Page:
George Takei, who is probably best known for is role as Hikaru Sulu, helmsman of the USS Enterprise in the television series Star Trek, is the subject of a new documentary “To Be Takei” directed by Jennifer M. Kroot. 

Visit for more information

On July 28, we were invited aboard the Queen Mary 2 for an exclusive screening of “To Be Takei”, as George and Brad Takei embarked on their voyage to Southampton, England. Takei was participating in Cunard Line’s “Distinguished Insights Speakers Series at Sea.” Before the screening, guests were led up the transatlantic liner to the Chart Room for cocktails and canapes as George posed for photographers. Guests were able to mingle and enjoy the breathtaking view from the windows. Following, we were invited to the Royal Court Theater for a screening and Q&A. While the Chart Room incorporated a nautical theme, the theater was influenced by a more old hollywood feel with its gold detailing and star ceiling.

Below are some highlights from the Q&A with George.


What are you and Brad going to be doing on the cruise?

George: Well first of all, it’s going to be a wonderful experience. We are going to be talking about “To Be Takei” and “Allegiance”. I have two talks scheduled and then a screening, and another Q&A following that. Also, I have a book signing scheduled for both of my books. We’re going to be getting nice and busy but we’re also going to be thoroughly devouring our rich experience here.

On aging and later years in Hollywood:

George: Actually, as a matter of fact, my career seems to be blossoming. We have this documentary coming out and into the theaters on August 22 and Lorenzo is looking for a theater for “Allegiance” on Broadway.

How did the film come about?

Jennifer M. Kroot: Yeah, it was my idea. I was always an original “Star Trek” fan, but I didn’t exactly follow George’s career although I knew he did so many acting things over the years. But when he came out in 2005, I was just very charmed by his voice as an activist and opening up and presenting himself honestly, and then watching his career reignite was just so interesting. Then I read his autobiography, which was before he was publicly out, and it was more about the internment camps and his experience being in prison as a child. I couldn’t imagine Sulu was imprisoned by the United States government, I was shocked even though I knew that history in some way. I just thought about the obstacles that he had been through and also just really inspired by older people living their lives and doing positive things.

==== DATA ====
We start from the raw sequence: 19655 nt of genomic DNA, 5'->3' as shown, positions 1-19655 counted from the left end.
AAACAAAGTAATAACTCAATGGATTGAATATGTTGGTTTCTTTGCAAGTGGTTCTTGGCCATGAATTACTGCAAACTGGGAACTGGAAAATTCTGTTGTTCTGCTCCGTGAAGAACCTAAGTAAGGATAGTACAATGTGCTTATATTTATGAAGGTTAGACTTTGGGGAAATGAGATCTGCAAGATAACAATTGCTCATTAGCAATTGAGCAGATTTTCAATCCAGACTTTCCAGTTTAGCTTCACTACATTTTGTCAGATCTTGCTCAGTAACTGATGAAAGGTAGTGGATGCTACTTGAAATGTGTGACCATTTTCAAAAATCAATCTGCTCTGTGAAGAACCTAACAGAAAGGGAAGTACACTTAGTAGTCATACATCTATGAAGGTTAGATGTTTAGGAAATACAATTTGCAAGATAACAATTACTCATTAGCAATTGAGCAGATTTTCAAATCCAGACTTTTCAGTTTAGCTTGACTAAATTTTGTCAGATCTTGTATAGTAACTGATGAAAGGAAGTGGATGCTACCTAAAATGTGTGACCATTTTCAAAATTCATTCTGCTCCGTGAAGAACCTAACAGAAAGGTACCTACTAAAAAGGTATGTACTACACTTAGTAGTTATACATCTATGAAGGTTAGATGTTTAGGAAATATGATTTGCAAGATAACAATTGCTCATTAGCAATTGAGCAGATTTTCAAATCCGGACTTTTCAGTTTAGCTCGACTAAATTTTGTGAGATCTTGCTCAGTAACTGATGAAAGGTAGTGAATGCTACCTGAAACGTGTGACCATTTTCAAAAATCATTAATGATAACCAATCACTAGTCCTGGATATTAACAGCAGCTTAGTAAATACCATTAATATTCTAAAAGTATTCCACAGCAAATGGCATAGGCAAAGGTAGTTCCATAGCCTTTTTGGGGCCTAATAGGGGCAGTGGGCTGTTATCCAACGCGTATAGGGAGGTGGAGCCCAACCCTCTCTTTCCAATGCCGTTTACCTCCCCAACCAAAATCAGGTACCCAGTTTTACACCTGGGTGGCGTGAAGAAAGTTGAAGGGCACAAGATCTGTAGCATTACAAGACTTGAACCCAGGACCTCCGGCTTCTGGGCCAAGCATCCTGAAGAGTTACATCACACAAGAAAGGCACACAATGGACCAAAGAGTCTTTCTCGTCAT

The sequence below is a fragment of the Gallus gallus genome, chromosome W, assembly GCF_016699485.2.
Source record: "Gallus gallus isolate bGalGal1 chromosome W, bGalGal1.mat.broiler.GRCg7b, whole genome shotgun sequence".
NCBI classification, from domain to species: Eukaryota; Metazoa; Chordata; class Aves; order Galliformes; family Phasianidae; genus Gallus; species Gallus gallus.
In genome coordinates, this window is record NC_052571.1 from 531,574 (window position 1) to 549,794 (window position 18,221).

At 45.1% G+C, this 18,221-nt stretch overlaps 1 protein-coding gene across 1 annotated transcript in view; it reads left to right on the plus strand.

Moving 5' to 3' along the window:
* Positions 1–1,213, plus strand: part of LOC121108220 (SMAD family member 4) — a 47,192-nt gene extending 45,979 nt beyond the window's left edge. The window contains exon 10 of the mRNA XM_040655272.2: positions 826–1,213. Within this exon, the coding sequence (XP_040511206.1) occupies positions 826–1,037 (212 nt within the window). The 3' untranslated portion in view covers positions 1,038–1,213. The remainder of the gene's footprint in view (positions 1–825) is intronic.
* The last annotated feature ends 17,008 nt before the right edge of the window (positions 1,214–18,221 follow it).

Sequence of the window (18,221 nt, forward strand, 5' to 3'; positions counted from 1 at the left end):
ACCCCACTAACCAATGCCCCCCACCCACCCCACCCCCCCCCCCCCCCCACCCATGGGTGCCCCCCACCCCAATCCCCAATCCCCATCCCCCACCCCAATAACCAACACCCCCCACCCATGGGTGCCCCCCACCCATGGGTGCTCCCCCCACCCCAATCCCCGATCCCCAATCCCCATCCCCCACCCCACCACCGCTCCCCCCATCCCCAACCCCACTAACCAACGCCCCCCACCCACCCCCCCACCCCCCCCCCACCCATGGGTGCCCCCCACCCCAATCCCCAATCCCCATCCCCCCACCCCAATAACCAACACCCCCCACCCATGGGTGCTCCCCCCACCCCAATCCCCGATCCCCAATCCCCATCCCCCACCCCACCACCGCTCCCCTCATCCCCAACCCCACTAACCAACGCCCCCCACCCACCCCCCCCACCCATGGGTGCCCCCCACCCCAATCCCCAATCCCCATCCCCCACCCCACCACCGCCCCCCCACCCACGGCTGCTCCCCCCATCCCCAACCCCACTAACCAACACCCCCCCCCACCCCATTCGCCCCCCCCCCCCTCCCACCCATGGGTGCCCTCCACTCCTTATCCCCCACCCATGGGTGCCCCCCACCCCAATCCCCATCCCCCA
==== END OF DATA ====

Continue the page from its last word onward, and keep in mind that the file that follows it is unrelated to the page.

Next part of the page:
On why Brad decided to be a part of the film:

Brad: I am a very, very private person. To do this documentary was gut-wrenching for me, however, George and I felt that gay people should not be discriminated against and Jennifer gave us an opportunity for our story to be told and we felt that if fair minded americans got access to our private lives and saw that George and I are just a regular married couple that just happened to be the same gender maybe they would say they we shouldn’t be discriminated against. I hope it changes the hearts and minds of people so we can have a fairer country.

On international distribution:

Jennifer M. Kroot: The plan is to do international sales as more PR comes out, we’re just kind of waiting for the distribution to ramp up and then we’ll start really entertaining that. Starz actually has rights for North America, so it’s screening in Canada as well. We do have an exciting European premiere in the fall that I won’t announce just yet.

George: Last month, the State Department sent me on a speaking tour to South Korea and all up and down Japan. When I mentioned “To Be Takei”, there was great interest and hunger for this documentary there as well, so I think there is a definite interest for it in Japan, Korea, and England. I’ve done many “Star Trek” conventions in Germany, Italy, Britain, and Japan.

Relationship with William Shatner:

George: It’s not scripted at all. As you saw we had all the surviving Star Trek members in the film and he was there. We’re family, and like so many families, we have our eccentric crazy uncle.

What do you want viewers to take away from this film?

Jennifer M. Kroot: Well, a lot of things. For me, just that you can grow older and do wonderful and positive things and keep active. You can make big choices in your life like keep a closeted lifestyle for 68 years then come out and share that experience with the world. I think one really important thing is the parallel that the things that George faced as a child are really the same obstacles that we face now.

Struggles and Challenges:

Jennifer M. Kroot: Fortunately, Brad is really good with organizational skills and Brad also helped me get access to these people to interview. Howard Stern was someone that took over a year to interview and he said that he would only do the interview on his show. So I had to go on the Howard Stern Show to interview him which I found out only three weeks earlier. I took a crash course on learning about Howard Stern and promised myself that I would just roll with punches and the punches weren’t that bad, so that was stressful and challenging. It was challenging to get grants for this film, but I’m really thankful to have Brad with organizing their life and letting me in that.

George: Howard is a very savvy guy. I thought it was brilliant that he would only do the interview on the condition that it was on his show. Howard’s audience is very loyal, his audience will be flocking to the theaters I’m sure and we’ll be promoting Howard, as well.